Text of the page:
Kagiso Rabada – 63 wickets at 21.76

One of the biggest challenges a national selection panel faces is ensuring the smooth transition from a bowling line-up in its twilight years to new faces having the same venom as their predecessors. With Kagiso Rabada having already established himself as a genuine contender to lead the Proteas pace attack at just 21, the South African selectors can take a sigh of relief. Rabada became the center of attention during the U-19 World Cup in the United Arab Emirates in 2014 when he played a pivotal role in his country’s successful campaign. He started off 2016 by becoming the youngest South African to take a 10-wicket haul in a Test match against England in the absence of Dale Steyn and Vernon Philander. He picked up five 5-wicket hauls and three man-of-the-match awards during 2016.

James Anderson – 54 wickets at 21.77

In the age of hi-tech match coverage with an abundance of team analysts helping batsmen in decoding bowlers’ techniques, James Anderson manages to get the better of batsmen with his mysterious ‘wobble-seam’ deliveries. Having noted himself down as England’s most prolific Test bowler by becoming the only Englishman with 400 Test wickets, Anderson ripped through the Sri Lankan batting line-up during their early summer tour of the British Isles in 2016. He took 21 wickets at a phenomenal average of 10.80. Not many have the ability to move the ball in the air regardless of its state, but the 34-year-old possesses the all-important ability to rattle the best of the best line-ups around the world.

Bhuvneshwar Kumar – 13 wickets at 15

In this day and age when the primary focus of a fast bowler is on generating pace, this medium-paced right-armer banks on the ability to turn the ball miles in the air. With a rare talent to swing the ball in both directions, Bhuvneshwar Kumar took two 5-wicket hauls in 2016. He played far too few games – just four Tests – last year, but he did so at an impressive strike-rate of 39.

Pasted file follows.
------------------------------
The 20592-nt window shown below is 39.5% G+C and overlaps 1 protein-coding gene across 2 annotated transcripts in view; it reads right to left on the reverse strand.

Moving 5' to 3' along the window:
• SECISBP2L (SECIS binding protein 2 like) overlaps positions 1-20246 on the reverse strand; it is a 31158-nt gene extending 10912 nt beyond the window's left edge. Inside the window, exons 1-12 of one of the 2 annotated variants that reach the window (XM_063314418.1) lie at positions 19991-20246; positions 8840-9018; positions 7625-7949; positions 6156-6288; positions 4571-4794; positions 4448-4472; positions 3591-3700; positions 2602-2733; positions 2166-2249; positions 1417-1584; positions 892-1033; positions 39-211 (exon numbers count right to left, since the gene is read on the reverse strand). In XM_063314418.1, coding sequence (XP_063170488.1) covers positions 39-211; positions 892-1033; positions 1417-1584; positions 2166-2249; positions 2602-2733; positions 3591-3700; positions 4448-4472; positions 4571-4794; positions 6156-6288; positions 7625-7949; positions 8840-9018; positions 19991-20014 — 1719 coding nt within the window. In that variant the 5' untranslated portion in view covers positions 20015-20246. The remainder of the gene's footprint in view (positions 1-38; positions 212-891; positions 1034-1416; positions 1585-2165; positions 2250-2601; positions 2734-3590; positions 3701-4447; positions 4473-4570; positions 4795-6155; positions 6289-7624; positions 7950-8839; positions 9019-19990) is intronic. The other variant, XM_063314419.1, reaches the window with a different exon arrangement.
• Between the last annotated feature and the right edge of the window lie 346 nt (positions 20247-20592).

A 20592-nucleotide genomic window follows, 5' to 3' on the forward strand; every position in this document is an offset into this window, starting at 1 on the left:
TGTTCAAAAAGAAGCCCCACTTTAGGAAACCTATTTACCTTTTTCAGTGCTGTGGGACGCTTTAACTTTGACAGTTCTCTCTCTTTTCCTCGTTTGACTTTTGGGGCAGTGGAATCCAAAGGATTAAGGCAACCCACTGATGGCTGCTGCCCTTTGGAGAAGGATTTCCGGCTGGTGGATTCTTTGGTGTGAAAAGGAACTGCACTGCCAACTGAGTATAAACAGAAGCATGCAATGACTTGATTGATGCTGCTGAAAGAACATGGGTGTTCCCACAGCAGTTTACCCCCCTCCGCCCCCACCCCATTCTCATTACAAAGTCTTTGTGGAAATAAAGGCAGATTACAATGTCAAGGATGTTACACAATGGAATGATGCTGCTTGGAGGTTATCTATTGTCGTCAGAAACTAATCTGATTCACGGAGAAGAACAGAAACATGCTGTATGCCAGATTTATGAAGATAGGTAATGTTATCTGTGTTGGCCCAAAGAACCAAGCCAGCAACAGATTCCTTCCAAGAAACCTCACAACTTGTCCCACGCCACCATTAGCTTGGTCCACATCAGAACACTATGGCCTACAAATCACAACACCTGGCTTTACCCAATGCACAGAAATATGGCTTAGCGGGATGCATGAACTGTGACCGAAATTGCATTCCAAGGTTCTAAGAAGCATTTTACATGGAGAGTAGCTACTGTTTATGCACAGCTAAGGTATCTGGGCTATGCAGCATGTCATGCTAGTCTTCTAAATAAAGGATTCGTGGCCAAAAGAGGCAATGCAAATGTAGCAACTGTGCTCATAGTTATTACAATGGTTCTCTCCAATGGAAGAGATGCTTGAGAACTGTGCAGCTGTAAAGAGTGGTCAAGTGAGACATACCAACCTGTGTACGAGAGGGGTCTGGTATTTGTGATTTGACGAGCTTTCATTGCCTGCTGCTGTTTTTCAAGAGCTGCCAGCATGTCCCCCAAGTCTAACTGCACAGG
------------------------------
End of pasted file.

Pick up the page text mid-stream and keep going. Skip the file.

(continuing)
Kyle Abbott – 26 wickets at 24.15

The latest high-profile casualty to the Kolpak phenomena, Kyle Abbott retired from international cricket earlier this year due to his frustration over his irregular position in the South African line-up. The pace and swing that recently pulverized the Australian batting line-up at Sydney will now be a weapon for Hampshire in the county circuit. Without having taking his board and fellow players into confidence, the right-armer signed the Kolpak deal with the county which was unveiled during the second Test against Sri Lanka and it proved to be his final international outing. He remained wicket-less throughout the Test, perhaps due to the toll of the deal, after having taken 18 wickets in the last six innings.